UK King Charles III Supports Study of Monarchy’s Ties to Slave Trade in Africa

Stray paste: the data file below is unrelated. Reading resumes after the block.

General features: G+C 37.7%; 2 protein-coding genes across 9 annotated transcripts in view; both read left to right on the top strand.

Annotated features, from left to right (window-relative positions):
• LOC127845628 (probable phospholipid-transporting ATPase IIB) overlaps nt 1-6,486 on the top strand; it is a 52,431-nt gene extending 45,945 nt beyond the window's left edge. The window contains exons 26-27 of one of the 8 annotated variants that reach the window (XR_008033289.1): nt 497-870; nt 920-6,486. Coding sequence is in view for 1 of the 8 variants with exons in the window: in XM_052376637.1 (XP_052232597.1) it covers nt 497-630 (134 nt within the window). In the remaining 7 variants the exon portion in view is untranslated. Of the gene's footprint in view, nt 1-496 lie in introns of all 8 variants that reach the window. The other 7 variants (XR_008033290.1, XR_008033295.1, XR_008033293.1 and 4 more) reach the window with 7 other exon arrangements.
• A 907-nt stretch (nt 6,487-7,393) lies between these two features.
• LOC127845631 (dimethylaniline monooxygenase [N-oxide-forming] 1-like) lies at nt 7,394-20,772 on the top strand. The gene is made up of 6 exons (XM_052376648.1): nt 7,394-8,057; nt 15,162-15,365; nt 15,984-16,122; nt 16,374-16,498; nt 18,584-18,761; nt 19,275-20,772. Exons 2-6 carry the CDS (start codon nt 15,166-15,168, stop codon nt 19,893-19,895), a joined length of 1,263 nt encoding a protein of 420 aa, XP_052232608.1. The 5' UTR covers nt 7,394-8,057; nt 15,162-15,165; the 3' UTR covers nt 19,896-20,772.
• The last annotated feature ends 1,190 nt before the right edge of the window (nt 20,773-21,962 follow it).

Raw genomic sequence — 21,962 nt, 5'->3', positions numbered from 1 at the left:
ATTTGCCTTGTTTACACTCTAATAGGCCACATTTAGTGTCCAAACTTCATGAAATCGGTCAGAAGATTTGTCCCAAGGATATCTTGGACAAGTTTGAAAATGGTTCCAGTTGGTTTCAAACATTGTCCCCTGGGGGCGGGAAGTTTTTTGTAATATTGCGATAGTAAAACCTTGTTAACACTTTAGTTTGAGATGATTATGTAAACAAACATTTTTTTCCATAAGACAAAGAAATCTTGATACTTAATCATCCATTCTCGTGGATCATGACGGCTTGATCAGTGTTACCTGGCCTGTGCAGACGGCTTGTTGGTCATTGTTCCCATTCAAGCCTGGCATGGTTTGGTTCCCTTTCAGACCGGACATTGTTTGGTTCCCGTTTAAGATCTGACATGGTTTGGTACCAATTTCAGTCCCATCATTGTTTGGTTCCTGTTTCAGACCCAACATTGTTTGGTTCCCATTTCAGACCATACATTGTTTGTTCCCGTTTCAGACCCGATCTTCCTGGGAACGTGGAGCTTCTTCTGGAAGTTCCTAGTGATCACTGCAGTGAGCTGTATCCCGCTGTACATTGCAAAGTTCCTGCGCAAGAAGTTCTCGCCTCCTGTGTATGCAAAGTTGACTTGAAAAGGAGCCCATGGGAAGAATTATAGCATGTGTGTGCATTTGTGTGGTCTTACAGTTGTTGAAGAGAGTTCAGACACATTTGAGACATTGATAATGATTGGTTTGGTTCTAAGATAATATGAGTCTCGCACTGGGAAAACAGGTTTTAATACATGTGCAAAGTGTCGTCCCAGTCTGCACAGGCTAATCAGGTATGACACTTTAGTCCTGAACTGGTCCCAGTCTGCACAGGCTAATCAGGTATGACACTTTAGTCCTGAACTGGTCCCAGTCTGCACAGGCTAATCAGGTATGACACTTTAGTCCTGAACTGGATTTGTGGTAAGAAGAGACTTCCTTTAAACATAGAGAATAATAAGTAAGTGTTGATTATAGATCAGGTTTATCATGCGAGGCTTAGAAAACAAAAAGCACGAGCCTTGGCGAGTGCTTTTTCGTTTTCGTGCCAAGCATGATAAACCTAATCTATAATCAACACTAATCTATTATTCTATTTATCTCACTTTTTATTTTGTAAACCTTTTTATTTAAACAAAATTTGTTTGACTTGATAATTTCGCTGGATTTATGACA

King Charles III gives his address at Westminster Hall, where both Houses of Parliament met to express their condolences following the death of Queen Elizabeth IIInternationalIndiaAfricaMOSCOW (Sputnik) – UK King Charles III has for the first time openly supported the study of the monarchy’s involvement in the transatlantic slave trade during the 17th-18th centuries by providing access to the royal archives, a spokesperson for Buckingham Palace told The Guardian. The announcement comes after a UK media report, which released an exclusive document revealing the transfer of shares worth 1,000 pounds sterling ($203,167) in the slave-trading Royal African Company by its Deputy Governor Edward Colston to King William III in 1689. “This is an issue that His Majesty takes profoundly seriously … As part of that drive, the royal household is supporting this research through access to the royal collection and the royal archives,” the Buckingham Palace spokesperson was quoted by the newspaper as saying. The Historic Royal Palaces, a charity which manages some of the UK’s unoccupied royal palaces, is a partner in the study that was launched in October 2022, the spokesperson added. The United Kingdom was one of the main slave-trading countries. Together with Portugal, it accounted for about 70% of all Africans transported to the Americas. The UK mostly prevailed in the slave trade in 1640-1807, transporting about 3.1 million Africans, of whom 2.7 million arrived in the British colonies in the Caribbean, North and South America and other countries, according to data provided by the UK National Archives.AfricaA Look Back on History of Dutch Colonialism, Slave Trade in Africa19 December 2022, 14:34 GMT


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